Not to be confused with Gamosa.

Gamucha (also gamocha, gamchcha, gamcha) is a thin, coarse, traditional cotton towel found in India and Bangladesh that is used to dry the body after bathing or wiping sweat. Gamucha is the local term for a sweat towel. It is often just worn on one side of the shoulder. However its appearance varies from region to region. Gamucha has been traditionally worn as scarf by male folks of Orissa[1] which was mentioned in Oriya Mahabharata by Sarala Dasa. Male villagers wear it as dhoti.[2][3] Children of tribal communities in Orissa wear gamucha until their adolescence after which they wear dhoti.[4] Weavers of traditional tantubaya or jugicommunity migrated from Bangladesh to Tripura and weavers of Orissa produce good quality gamucha.[5]Gamucha is most commonly found with check and striped patterns of red, orange or green. Plain white gamchhas with coloured (embroidered or printed) borders from Orissa and Assam (for traditional Assamese Gamucha, please check Gamosa) are local handicrafts, and may be worn around the neck with traditional Indian attire. In western parts, Gamucha is primarily made in red color and are plain like cloth. In southern India, Gamucha is more coarse and are available in various dyes. Even home made light weight fur towels are also popularly termed as gamchhas. Gamucha are worn by the South Asian people, especially in the Indian states of Andhra Pradesh, Bihar, West Bengal, Jharkhand and the Purvanchal region, because they are not as thick as Western-style towels and better suited to the country's tropical, humid climate.In Afghanistan they are also used and are commonly referred to as dismaal.They may also be found in Central Asian, Middle Eastern and Turkish hamams as a traditional male loin cloth and towel worn during bathing and massage.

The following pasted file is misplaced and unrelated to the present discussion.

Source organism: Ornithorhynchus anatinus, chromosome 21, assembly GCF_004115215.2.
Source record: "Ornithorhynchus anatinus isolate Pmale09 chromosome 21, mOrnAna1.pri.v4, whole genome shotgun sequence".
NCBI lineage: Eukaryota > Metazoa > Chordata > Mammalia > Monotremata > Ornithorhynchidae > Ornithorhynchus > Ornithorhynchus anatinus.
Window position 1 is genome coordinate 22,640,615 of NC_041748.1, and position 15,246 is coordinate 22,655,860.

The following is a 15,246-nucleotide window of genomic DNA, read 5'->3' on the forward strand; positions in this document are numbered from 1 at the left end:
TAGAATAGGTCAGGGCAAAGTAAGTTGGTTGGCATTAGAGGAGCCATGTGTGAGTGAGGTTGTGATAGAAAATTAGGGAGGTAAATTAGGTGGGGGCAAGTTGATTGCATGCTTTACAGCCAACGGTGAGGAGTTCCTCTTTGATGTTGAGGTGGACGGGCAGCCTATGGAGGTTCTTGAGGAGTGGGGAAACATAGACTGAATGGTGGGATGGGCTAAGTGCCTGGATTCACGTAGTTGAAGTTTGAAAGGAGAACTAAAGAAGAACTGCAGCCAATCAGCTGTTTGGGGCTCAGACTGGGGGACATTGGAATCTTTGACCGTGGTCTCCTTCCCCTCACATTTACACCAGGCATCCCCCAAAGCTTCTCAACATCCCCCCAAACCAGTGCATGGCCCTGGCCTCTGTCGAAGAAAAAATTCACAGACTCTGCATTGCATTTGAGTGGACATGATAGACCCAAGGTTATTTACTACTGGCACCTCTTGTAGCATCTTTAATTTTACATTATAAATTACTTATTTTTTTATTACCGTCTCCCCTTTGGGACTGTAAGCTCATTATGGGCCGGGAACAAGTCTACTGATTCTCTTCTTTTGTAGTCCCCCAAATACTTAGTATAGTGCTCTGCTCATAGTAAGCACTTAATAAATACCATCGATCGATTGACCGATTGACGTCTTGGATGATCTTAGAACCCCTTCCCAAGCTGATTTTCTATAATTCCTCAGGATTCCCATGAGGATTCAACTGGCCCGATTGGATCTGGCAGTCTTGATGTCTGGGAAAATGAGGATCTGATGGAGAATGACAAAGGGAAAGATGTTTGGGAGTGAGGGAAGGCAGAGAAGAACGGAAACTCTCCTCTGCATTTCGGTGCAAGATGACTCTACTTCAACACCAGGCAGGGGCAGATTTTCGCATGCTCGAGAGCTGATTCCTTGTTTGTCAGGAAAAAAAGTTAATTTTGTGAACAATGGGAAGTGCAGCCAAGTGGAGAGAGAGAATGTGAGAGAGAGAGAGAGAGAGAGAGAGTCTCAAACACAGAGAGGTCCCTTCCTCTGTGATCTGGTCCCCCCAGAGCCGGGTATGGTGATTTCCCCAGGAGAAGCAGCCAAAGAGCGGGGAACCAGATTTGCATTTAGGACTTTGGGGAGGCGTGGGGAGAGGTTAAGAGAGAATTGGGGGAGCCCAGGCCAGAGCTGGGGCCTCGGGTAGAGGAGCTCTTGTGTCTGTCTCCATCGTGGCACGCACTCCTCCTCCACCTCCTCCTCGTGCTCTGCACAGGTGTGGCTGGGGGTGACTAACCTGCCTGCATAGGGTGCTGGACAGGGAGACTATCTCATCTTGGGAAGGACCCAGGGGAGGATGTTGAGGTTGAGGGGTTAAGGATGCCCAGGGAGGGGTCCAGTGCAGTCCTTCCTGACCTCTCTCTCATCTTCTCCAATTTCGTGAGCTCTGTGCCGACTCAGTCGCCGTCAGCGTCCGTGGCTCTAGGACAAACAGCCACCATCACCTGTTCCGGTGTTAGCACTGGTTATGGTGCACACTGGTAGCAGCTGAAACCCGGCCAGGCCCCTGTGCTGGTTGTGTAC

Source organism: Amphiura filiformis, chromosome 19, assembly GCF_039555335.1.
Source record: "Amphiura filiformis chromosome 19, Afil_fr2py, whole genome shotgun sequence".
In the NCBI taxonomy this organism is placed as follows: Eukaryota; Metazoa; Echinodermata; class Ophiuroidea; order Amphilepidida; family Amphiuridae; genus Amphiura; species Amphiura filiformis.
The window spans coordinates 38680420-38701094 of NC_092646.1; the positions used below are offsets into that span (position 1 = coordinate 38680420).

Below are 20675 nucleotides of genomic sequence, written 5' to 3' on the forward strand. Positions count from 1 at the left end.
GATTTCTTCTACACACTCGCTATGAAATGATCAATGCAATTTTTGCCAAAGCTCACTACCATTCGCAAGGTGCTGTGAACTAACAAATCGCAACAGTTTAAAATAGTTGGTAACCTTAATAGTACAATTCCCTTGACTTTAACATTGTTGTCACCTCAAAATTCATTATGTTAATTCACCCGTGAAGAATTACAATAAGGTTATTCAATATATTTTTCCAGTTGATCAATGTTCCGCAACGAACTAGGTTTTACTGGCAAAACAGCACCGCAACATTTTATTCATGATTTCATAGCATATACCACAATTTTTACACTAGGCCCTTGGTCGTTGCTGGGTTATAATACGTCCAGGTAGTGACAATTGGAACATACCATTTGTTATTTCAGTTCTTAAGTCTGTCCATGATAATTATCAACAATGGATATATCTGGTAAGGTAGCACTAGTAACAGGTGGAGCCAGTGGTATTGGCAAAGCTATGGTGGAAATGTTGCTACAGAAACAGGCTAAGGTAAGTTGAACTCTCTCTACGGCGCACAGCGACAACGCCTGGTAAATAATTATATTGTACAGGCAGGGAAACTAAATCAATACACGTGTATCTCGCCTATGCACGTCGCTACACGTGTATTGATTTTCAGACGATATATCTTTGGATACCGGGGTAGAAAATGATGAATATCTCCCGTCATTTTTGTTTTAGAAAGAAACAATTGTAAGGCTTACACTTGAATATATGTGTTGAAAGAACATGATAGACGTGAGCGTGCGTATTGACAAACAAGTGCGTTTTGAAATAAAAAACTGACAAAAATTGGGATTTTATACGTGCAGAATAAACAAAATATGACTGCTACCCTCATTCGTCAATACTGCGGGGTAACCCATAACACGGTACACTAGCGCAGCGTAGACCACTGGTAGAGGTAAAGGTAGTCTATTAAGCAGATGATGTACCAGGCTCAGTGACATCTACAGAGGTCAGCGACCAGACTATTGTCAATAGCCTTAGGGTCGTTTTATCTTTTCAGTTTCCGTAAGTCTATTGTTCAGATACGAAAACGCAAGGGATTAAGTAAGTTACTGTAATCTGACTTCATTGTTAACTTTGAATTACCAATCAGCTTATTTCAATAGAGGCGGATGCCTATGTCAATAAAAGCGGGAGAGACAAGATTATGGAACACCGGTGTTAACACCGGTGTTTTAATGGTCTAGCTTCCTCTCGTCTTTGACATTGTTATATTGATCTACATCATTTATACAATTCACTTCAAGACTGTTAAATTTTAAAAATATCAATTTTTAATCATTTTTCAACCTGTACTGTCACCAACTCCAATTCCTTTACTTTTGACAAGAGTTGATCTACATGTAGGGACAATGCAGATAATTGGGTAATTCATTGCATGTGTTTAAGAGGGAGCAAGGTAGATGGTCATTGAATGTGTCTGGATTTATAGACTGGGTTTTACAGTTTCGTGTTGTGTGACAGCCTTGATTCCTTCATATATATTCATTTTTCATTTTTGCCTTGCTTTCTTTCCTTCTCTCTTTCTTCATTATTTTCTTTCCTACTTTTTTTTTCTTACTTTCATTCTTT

Other uses

Gamucha is also worn as knee long loin cloths by people of the poorer sections of society, especially menial labourers and farm workers.They are also used as a headscarf, similar to the Middle Eastern Keffiyeh in rural areas.[6] Gamchas can be turned into an effective weapon against wolves, leopards, wild dogs or feral dogs or even dacoits, by knotting a large stone pebble into one end and using it like bolas.

Commercial aspects

Gamucha is produced as a primary produced as handloom product by traditional weavers. Presently the production of coarse handmade gamucha is slowing down in Orissa.[7]

See also


External links



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